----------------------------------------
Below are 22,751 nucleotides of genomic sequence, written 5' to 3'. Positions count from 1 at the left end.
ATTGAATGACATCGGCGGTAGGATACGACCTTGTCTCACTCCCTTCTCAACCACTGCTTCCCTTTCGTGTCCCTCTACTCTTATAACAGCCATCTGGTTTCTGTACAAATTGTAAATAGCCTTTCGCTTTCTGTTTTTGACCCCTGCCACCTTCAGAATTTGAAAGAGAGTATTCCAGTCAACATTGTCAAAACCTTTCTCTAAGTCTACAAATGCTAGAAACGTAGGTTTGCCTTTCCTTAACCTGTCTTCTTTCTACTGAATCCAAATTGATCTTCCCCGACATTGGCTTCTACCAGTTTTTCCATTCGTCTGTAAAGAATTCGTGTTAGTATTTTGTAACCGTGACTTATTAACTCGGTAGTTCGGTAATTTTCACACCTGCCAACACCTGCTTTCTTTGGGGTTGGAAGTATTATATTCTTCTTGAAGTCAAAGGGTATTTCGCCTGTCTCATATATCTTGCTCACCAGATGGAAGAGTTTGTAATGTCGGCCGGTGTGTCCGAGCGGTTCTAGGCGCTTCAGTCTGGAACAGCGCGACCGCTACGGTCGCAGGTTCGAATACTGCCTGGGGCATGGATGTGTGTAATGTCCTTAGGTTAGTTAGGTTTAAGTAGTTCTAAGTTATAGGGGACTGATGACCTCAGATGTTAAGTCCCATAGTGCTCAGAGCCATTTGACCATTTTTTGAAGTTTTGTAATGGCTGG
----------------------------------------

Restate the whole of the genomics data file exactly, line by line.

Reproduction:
Below are 22,751 nucleotides of genomic sequence, written 5' to 3'. Positions count from 1 at the left end.
ATTGAATGACATCGGCGGTAGGATACGACCTTGTCTCACTCCCTTCTCAACCACTGCTTCCCTTTCGTGTCCCTCTACTCTTATAACAGCCATCTGGTTTCTGTACAAATTGTAAATAGCCTTTCGCTTTCTGTTTTTGACCCCTGCCACCTTCAGAATTTGAAAGAGAGTATTCCAGTCAACATTGTCAAAACCTTTCTCTAAGTCTACAAATGCTAGAAACGTAGGTTTGCCTTTCCTTAACCTGTCTTCTTTCTACTGAATCCAAATTGATCTTCCCCGACATTGGCTTCTACCAGTTTTTCCATTCGTCTGTAAAGAATTCGTGTTAGTATTTTGTAACCGTGACTTATTAACTCGGTAGTTCGGTAATTTTCACACCTGCCAACACCTGCTTTCTTTGGGGTTGGAAGTATTATATTCTTCTTGAAGTCAAAGGGTATTTCGCCTGTCTCATATATCTTGCTCACCAGATGGAAGAGTTTGTAATGTCGGCCGGTGTGTCCGAGCGGTTCTAGGCGCTTCAGTCTGGAACAGCGCGACCGCTACGGTCGCAGGTTCGAATACTGCCTGGGGCATGGATGTGTGTAATGTCCTTAGGTTAGTTAGGTTTAAGTAGTTCTAAGTTATAGGGGACTGATGACCTCAGATGTTAAGTCCCATAGTGCTCAGAGCCATTTGACCATTTTTTGAAGTTTTGTAATGGCTGG